COMMONWEALTH v. Philip A. WILLOUGHBY.
MEMORANDUM AND ORDER PURSUANT TO RULE 23.0
After a jury-waived trial, the defendant was convicted of violating a G. L. c. 209A abuse prevention order (209A order). At issue on appeal is whether the evidence was sufficient to prove beyond a reasonable doubt that the defendant contacted the victim in violation of the 209A order. We conclude that it was and therefore affirm.
Background. The judge could have found the following facts. The victim obtained the 209A order in February 2017, after dating the defendant for around five years. The 209A order required the defendant to stay away from the victim and prohibited him from contacting her. On February 4, 2019, the victim obtained an extension of the 209A order following a Probate Court hearing at which the defendant was present. During the extension hearing, the victim stated that she had recently moved and that her new address “was impounded by the address confidentiality program.” This was the first time that the victim told the defendant about her involvement in the program.
Five days after the extension hearing, the victim went to her front door to retrieve a package and found a handwritten note between the outer glass door and inner wooden door. The note read, “You can't hide.” The victim had last used the front door the day before the extension hearing, which she recalled specifically because the Super Bowl was on that day and she had a pizza delivered. Had the note been there at the time, the victim would have noticed because she would have stepped on it when she stood in the doorway to get the pizza. The victim was familiar with the defendant's handwriting, as she had seen it numerous times, and she believed that the handwriting on the note was similar.2 Furthermore, neither the victim nor her husband were concealing their address from anyone other than the defendant.
Discussion. To sustain a conviction under G. L. c. 209A, § 7, the Commonwealth has the burden of proving, among other elements, that “the defendant violated the [209A] order.” Commonwealth v. Silva, 431 Mass. 401, 403 (2000). The defendant contends that the Commonwealth failed to meet this burden because it presented insufficient evidence that he was responsible for the note, which was the sole basis for finding him in violation of the 209A order.3
Viewing the evidence in the light most favorable to the Commonwealth, see Commonwealth v. Ayala, 481 Mass. 46, 51 (2018), we conclude that the judge, as trier of fact, could have found beyond a reasonable doubt that the defendant violated the 209A order. The evidence permitted a finding that the note was left in the victim's doorway at some point during the five days following the extension hearing. The judge could also have inferred that the message, “You can't hide,” referred to the victim's participation in the address confidentiality program, which she revealed to the defendant for the first time at the hearing. Given the timing and the content of the note, and the surrounding circumstances, the judge did not have to “resort to speculation or irrational thinking to find the defendant responsible.” Commonwealth v. Russell, 46 Mass. App. Ct. 307, 310 (1999). More than establishing just motive to commit the crime, the circumstantial evidence, and the common-sense inferences therefrom, pointed to the defendant as the perpetrator. See id. at 311 (based on common-sense inferences from evidence, jury could have found that defendant called wife in violation of 209A order and that it was not equally plausible that some unknown third person did so “for no apparent reason and coincidentally on the heels of the defendant's learning of the [209A] order”).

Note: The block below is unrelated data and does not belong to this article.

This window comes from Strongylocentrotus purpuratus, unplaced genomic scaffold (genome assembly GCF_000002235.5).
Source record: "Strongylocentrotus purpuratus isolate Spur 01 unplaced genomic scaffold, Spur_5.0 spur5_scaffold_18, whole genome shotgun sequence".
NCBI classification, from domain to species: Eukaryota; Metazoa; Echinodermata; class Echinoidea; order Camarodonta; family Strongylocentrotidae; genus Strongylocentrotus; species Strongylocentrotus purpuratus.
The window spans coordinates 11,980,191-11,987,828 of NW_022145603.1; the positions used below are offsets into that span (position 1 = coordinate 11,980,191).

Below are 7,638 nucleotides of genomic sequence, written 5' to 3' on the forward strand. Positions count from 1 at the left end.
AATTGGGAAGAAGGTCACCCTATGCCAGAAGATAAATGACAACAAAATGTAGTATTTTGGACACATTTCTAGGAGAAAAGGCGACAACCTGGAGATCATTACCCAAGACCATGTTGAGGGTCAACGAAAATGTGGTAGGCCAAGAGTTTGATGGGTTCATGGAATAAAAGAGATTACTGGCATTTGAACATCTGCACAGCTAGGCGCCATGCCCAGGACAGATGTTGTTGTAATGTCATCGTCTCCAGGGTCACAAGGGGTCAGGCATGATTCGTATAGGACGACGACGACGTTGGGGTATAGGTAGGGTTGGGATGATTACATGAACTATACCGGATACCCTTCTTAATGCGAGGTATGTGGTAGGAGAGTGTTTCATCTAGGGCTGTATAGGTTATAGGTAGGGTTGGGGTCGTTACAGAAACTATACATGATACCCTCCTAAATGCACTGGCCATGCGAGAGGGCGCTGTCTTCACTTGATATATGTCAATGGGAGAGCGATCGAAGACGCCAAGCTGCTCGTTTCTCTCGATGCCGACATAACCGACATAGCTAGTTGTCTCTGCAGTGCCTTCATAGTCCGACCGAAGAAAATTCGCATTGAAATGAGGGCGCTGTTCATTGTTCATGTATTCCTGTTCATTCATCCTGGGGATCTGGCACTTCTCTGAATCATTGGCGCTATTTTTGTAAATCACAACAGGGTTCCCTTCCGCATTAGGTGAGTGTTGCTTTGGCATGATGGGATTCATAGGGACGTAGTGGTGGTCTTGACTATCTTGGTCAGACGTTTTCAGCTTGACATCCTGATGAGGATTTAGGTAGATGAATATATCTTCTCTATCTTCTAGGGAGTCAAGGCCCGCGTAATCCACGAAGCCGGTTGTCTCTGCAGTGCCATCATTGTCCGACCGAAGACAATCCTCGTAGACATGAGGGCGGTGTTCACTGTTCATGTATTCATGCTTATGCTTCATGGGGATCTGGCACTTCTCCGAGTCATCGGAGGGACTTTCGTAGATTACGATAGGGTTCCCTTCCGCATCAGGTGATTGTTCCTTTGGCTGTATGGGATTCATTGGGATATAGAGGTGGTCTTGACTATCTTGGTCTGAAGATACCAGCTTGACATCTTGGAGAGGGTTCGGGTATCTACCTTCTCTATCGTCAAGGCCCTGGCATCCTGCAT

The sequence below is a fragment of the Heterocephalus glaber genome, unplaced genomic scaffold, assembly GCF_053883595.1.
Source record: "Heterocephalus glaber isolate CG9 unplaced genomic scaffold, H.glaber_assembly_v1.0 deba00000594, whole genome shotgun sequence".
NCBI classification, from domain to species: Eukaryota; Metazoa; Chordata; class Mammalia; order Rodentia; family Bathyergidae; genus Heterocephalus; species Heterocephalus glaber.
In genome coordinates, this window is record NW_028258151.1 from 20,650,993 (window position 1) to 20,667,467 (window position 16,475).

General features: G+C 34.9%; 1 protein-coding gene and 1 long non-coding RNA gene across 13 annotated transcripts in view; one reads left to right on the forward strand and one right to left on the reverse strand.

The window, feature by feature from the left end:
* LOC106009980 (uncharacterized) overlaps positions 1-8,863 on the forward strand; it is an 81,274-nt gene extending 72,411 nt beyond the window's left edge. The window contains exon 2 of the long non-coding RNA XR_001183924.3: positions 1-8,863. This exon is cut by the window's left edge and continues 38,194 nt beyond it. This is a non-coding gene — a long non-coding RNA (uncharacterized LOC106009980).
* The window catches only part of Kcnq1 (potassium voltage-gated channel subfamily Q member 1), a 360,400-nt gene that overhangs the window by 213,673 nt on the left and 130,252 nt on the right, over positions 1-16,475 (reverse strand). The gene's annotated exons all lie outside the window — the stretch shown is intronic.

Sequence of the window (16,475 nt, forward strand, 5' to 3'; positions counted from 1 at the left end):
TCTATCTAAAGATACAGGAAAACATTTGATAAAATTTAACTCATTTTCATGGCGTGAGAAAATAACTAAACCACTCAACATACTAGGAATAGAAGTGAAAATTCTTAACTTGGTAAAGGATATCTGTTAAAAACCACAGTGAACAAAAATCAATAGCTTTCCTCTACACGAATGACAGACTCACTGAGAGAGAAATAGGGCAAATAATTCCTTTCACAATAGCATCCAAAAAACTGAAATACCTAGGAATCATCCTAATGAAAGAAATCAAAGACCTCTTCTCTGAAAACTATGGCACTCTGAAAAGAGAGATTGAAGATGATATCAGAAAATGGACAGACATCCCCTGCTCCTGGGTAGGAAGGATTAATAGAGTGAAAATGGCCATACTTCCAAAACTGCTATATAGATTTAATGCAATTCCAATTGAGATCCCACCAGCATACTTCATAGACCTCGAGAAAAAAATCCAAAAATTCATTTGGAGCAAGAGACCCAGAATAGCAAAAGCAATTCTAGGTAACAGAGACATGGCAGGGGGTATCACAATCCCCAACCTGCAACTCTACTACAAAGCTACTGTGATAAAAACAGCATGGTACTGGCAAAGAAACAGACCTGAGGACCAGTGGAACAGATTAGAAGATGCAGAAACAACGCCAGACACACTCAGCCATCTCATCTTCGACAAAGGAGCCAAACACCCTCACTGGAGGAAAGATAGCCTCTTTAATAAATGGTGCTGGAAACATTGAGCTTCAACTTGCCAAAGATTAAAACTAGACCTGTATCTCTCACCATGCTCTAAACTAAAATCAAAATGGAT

We are unpersuaded by the defendant's contention that the conviction cannot be sustained absent evidence that he actually wrote and delivered the note. Putting aside the victim's testimony that the handwriting on the note was similar to the defendant's, this was not part of the Commonwealth's burden of proof. Rather, the Commonwealth needed only to prove that the defendant violated the 209A order by contacting the victim, see Silva, 431 Mass. at 403, regardless whether he wrote and delivered the note himself or enlisted someone to do so. See Russell, 46 Mass. App. Ct. at 310 (evidence sufficient to show that defendant violated 209A order by contacting wife “directly or through another”).4 Nor was the Commonwealth required to prove precisely how (or even that) the defendant obtained the victim's address, to the extent he so argues.5 Questions about how the defendant would have accomplished his objective go to the weight of the evidence, not its sufficiency.
The Commonwealth's evidence did not deteriorate after it rested its case. Although the defendant testified that he did not write the note or direct anyone to leave it at the victim's home, the judge was free to disbelieve his testimony. See Commonwealth v. Nhut Huynh, 452 Mass. 481, 485-486 (2008). Finally, the defendant's remaining arguments fail because they do not take the evidence in the light most favorable to the Commonwealth, as required when challenging sufficiency. See Ayala, 481 Mass. at 51.
2. An exemplar of the defendant's handwriting was entered in evidence for comparison.
3. The defendant does not challenge the sufficiency of the evidence as to the other elements of the offense.
4. Relatedly, the defendant argues that the judge was required to make a preliminary determination regarding the genuineness of the handwriting before admitting the note. We disagree, if for no other reason that the judge was sitting without a jury. See Commonwealth v. Batista, 53 Mass. App. Ct. 642, 648 (2002).
5. Had the defendant enlisted someone else to deliver the note, he would not have needed to know the victim's address if his confederate did.
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